As the rally got under way, there were looks of expectation at M-Sport as Ogier looked happier all the time. Little, but effective, improvements were seen in the car which the driver noticed, so much so that after the first two stages he was over twenty seconds in the lead. For a while Neuville held on to a distant second place, Ogier had it all under control but through Saturday Neuville had handling problems and came under attack from Meeke. The Toyotas meanwhile had started the rally uncertainly but worked hard at improving their handling. By half distance both Tanak and Lappi had joined in the race for the podium. Just as it all looked really good for Toyota Lappi punctured when he slid on to a curb, which Neuville had done at the same place but without puncturing. Neuville held hopes of eventually returning to a second place and started the PowerStage 13.3 seconds behind Tanak but any hopes evaporated when the engine developed a misfire. Neuville made it to the finish, securing his podium result but was far from pleased.

Podium at the 2018 Rally of Corsica: Ott Tanak and Thierry Neuville flank Sebastien Ogier

Back at M-Sport, Elfyn Evans had started the week with the news that his regular codriver Daniel Barrett was still not fully recovered and he needed a new codriver. On one day's notice fellow Welshman Phil Mills, 2003 World Champion Co-driver and former Corsica winner was told he wasn't going to Corsica this time to help make route notes for Evans, he was going to compete. He had not read a pacenote in anger for eight years … It was a delightful relief for Evans to finish a steady fifth overall, after M-Sport had lost their third driver, the Corsican expert Bryana Bouffier who retired with engine trouble. Although Hyundai finished the rally with Neuville and Dani Sordo in the top four, M-Sport were happy to reduce Hyundai's championship lead to four points. Ogier meanwhile had increased his Drivers' championship lead to 17 points.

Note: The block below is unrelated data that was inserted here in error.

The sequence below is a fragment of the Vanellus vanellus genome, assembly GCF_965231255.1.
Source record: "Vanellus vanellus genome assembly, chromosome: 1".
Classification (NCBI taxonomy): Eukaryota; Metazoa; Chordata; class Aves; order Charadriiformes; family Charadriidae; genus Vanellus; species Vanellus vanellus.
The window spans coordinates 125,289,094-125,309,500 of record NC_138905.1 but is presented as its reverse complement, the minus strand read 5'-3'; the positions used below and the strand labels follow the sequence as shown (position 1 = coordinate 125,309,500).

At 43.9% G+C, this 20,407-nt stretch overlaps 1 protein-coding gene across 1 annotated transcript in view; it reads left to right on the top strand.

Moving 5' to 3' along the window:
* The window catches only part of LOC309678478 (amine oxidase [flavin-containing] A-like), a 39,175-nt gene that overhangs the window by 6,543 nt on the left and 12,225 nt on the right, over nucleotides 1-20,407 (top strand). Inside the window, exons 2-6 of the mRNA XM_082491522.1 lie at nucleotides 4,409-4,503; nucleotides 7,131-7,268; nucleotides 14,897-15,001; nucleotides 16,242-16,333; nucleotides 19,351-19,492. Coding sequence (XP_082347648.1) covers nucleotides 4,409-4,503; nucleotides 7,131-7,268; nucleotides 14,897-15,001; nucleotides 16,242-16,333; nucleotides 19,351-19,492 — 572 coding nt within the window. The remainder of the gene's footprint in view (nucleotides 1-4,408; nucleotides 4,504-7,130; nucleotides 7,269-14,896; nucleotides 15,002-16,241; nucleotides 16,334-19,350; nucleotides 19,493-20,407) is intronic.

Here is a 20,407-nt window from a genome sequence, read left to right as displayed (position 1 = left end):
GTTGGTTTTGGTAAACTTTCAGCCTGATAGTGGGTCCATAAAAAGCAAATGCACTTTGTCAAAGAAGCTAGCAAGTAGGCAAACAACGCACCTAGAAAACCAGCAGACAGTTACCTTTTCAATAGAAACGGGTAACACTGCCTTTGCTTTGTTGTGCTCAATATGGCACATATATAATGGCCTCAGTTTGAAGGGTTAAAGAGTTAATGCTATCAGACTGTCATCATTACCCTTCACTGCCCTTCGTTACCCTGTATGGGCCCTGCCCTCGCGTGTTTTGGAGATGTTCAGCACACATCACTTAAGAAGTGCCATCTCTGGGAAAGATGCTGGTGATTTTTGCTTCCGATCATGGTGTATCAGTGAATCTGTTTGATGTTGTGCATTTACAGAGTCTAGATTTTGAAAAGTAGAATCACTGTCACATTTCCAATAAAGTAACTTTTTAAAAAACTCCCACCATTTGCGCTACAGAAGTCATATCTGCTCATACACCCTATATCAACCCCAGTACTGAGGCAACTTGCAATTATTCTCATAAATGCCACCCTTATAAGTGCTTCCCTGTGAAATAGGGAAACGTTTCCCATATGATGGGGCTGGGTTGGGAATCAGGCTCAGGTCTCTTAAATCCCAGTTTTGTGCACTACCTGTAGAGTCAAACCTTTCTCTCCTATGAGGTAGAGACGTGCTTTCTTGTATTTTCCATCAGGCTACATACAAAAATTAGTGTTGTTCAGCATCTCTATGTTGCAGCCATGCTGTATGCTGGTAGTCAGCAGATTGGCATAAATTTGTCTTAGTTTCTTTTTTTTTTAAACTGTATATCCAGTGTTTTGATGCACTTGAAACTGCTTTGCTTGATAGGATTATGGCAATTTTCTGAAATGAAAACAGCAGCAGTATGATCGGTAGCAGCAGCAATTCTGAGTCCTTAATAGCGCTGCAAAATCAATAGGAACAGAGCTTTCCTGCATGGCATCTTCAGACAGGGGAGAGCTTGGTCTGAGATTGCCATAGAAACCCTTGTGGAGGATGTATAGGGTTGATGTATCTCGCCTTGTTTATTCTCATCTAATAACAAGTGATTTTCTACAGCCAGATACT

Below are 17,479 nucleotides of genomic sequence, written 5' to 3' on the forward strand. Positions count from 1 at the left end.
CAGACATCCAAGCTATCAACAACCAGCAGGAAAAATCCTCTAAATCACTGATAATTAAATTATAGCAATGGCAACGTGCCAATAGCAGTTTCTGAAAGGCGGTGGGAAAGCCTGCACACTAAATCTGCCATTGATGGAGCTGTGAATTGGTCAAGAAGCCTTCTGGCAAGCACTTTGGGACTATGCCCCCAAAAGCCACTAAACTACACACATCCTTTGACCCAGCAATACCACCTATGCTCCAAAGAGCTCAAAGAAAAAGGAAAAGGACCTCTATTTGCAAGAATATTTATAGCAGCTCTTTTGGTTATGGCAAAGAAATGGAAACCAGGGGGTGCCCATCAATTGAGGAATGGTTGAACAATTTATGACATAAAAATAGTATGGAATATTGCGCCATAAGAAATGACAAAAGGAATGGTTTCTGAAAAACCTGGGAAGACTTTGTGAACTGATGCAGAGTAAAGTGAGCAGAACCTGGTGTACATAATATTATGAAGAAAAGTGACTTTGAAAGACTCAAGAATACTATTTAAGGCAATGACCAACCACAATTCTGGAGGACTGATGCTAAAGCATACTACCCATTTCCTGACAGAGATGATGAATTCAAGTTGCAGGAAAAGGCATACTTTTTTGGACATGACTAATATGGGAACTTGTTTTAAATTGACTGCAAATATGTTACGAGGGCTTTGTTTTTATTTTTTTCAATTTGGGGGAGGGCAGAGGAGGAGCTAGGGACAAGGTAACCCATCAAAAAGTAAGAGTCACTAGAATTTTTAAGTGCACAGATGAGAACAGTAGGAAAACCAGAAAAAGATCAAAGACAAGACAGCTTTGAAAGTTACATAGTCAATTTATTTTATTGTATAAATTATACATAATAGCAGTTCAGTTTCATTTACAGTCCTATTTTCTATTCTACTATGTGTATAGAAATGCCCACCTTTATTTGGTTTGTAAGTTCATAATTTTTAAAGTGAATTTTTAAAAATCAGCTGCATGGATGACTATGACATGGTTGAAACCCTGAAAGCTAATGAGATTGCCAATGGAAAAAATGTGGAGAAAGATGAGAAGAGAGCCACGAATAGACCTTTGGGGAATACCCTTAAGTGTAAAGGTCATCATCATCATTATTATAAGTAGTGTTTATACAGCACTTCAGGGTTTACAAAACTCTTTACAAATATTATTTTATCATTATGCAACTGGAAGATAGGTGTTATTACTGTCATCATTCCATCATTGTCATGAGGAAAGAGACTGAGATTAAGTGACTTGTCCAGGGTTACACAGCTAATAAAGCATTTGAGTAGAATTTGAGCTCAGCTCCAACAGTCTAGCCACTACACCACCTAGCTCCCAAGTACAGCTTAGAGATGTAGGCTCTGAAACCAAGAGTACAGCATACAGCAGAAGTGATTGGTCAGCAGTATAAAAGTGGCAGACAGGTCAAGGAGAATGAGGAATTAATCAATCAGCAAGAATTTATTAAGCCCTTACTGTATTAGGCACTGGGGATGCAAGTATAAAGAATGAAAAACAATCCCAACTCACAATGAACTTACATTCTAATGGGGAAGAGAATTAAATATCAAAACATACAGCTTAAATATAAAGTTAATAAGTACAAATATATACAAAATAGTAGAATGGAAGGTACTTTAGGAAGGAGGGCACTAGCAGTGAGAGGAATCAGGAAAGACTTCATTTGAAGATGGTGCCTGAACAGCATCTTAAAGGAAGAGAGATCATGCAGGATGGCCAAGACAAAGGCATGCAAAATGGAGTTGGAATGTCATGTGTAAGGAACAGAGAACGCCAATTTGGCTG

Sebastien Loeb had a tough weekend at Corsica, going off the road at the start of Stage 2

The support championship competitors had a difficult time when many of them suffered from two unforeseen incidents, firstly when the official results and tracking service broke down causing a long delay in the running of the event on the Saturday and then the second was another delay when the WRC2 driver Nicolas Ciamin crashed his Hyundai and blocked the route. The arrival of the newly homologated Citroen C3 in R5 created a lot of interest but their official driver Stephane Lefebvre suffered brake problems which he explained caused him to go off the road and smashed his suspension on the Saturday. All through the rally Jan Kopecky was unchallenged and had been heading Skoda teammate Ole Christian Veiby when Veiby lost time with a jammed gearbox on the Saturday evening letting Bonato up to second and Fabio Andolfi to third. The two Japanese WRC2 trainee drivers had an adventurous week. Takamoto Katsuta crashed in pre-event testing then again during the rally. His teammate Hiroki Arai had his accident on the rally but managed to finish. Kopecky now led the series by seven points from Skoda teammate Pontus Tidemand. In WRC3 the Junior drivers were completely dominant. Terry Folb leading but Jean-Baptiste Franceschi overtook midway on Saturday and went ahead. Remarkably all fourteen Junior drivers completed each of the three legs of the rally, the only drama was when New Zealander David Holder lost a lot of time off the road, waiting for rescue by spectators. Jean-Baptiste Franceschi was now equal leader with Dennis Radstrom in WRC3 and led the Junior series by 7 points from Emil Bergkvist.